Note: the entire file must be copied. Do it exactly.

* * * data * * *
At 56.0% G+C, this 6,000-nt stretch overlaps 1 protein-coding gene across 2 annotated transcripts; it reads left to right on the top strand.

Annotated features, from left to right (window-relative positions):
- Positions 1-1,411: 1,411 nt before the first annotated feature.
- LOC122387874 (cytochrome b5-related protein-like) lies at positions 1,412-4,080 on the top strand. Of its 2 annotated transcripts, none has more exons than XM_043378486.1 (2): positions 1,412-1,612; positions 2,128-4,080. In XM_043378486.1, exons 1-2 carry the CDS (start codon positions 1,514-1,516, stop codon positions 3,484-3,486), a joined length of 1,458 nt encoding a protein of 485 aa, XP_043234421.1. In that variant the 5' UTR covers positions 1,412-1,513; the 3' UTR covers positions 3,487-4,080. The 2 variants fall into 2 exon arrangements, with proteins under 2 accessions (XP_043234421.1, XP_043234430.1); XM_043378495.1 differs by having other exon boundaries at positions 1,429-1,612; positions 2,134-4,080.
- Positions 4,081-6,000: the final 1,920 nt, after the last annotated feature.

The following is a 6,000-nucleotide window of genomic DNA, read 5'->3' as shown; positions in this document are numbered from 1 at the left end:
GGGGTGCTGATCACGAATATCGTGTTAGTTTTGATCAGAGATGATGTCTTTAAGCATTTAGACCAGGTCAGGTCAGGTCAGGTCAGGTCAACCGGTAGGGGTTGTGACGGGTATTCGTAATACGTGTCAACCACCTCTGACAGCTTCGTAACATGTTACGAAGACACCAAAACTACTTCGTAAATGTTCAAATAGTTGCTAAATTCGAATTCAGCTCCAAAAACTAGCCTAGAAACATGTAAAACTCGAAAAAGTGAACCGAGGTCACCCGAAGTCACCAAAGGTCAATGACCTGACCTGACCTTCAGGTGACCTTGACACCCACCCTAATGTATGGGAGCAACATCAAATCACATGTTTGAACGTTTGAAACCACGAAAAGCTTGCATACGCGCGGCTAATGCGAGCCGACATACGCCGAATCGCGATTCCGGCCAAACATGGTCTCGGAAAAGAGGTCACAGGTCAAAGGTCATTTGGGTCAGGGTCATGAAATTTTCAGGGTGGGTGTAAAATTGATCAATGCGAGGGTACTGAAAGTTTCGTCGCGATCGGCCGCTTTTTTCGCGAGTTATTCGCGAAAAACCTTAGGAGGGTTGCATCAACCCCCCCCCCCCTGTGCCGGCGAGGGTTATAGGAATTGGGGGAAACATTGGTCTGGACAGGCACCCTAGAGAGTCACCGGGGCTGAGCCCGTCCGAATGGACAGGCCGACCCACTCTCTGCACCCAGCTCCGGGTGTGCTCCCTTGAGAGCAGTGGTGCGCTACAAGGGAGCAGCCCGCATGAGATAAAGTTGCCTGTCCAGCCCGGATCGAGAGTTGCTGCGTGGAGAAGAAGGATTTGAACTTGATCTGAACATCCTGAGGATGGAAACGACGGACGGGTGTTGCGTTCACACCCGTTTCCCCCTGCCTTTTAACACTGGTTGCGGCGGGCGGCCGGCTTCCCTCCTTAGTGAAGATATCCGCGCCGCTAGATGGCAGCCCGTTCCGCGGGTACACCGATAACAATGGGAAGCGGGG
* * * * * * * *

At 56.0% G+C, this 6,000-nt stretch overlaps 1 protein-coding gene across 2 annotated transcripts; it reads left to right on the top strand.

Annotated features, from left to right (window-relative positions):
- Positions 1-1,411: 1,411 nt before the first annotated feature.
- LOC122387874 (cytochrome b5-related protein-like) lies at positions 1,412-4,080 on the top strand. Of its 2 annotated transcripts, none has more exons than XM_043378486.1 (2): positions 1,412-1,612; positions 2,128-4,080. In XM_043378486.1, exons 1-2 carry the CDS (start codon positions 1,514-1,516, stop codon positions 3,484-3,486), a joined length of 1,458 nt encoding a protein of 485 aa, XP_043234421.1. In that variant the 5' UTR covers positions 1,412-1,513; the 3' UTR covers positions 3,487-4,080. The 2 variants fall into 2 exon arrangements, with proteins under 2 accessions (XP_043234421.1, XP_043234430.1); XM_043378495.1 differs by having other exon boundaries at positions 1,429-1,612; positions 2,134-4,080.
- Positions 4,081-6,000: the final 1,920 nt, after the last annotated feature.

The following is a 6,000-nucleotide window of genomic DNA, read 5'->3' as shown; positions in this document are numbered from 1 at the left end:
GGGGTGCTGATCACGAATATCGTGTTAGTTTTGATCAGAGATGATGTCTTTAAGCATTTAGACCAGGTCAGGTCAGGTCAGGTCAGGTCAACCGGTAGGGGTTGTGACGGGTATTCGTAATACGTGTCAACCACCTCTGACAGCTTCGTAACATGTTACGAAGACACCAAAACTACTTCGTAAATGTTCAAATAGTTGCTAAATTCGAATTCAGCTCCAAAAACTAGCCTAGAAACATGTAAAACTCGAAAAAGTGAACCGAGGTCACCCGAAGTCACCAAAGGTCAATGACCTGACCTGACCTTCAGGTGACCTTGACACCCACCCTAATGTATGGGAGCAACATCAAATCACATGTTTGAACGTTTGAAACCACGAAAAGCTTGCATACGCGCGGCTAATGCGAGCCGACATACGCCGAATCGCGATTCCGGCCAAACATGGTCTCGGAAAAGAGGTCACAGGTCAAAGGTCATTTGGGTCAGGGTCATGAAATTTTCAGGGTGGGTGTAAAATTGATCAATGCGAGGGTACTGAAAGTTTCGTCGCGATCGGCCGCTTTTTTCGCGAGTTATTCGCGAAAAACCTTAGGAGGGTTGCATCAACCCCCCCCCCCCTGTGCCGGCGAGGGTTATAGGAATTGGGGGAAACATTGGTCTGGACAGGCACCCTAGAGAGTCACCGGGGCTGAGCCCGTCCGAATGGACAGGCCGACCCACTCTCTGCACCCAGCTCCGGGTGTGCTCCCTTGAGAGCAGTGGTGCGCTACAAGGGAGCAGCCCGCATGAGATAAAGTTGCCTGTCCAGCCCGGATCGAGAGTTGCTGCGTGGAGAAGAAGGATTTGAACTTGATCTGAACATCCTGAGGATGGAAACGACGGACGGGTGTTGCGTTCACACCCGTTTCCCCCTGCCTTTTAACACTGGTTGCGGCGGGCGGCCGGCTTCCCTCCTTAGTGAAGATATCCGCGCCGCTAGATGGCAGCCCGTTCCGCGGGTACACCGATAACAATGGGAAGCGGGG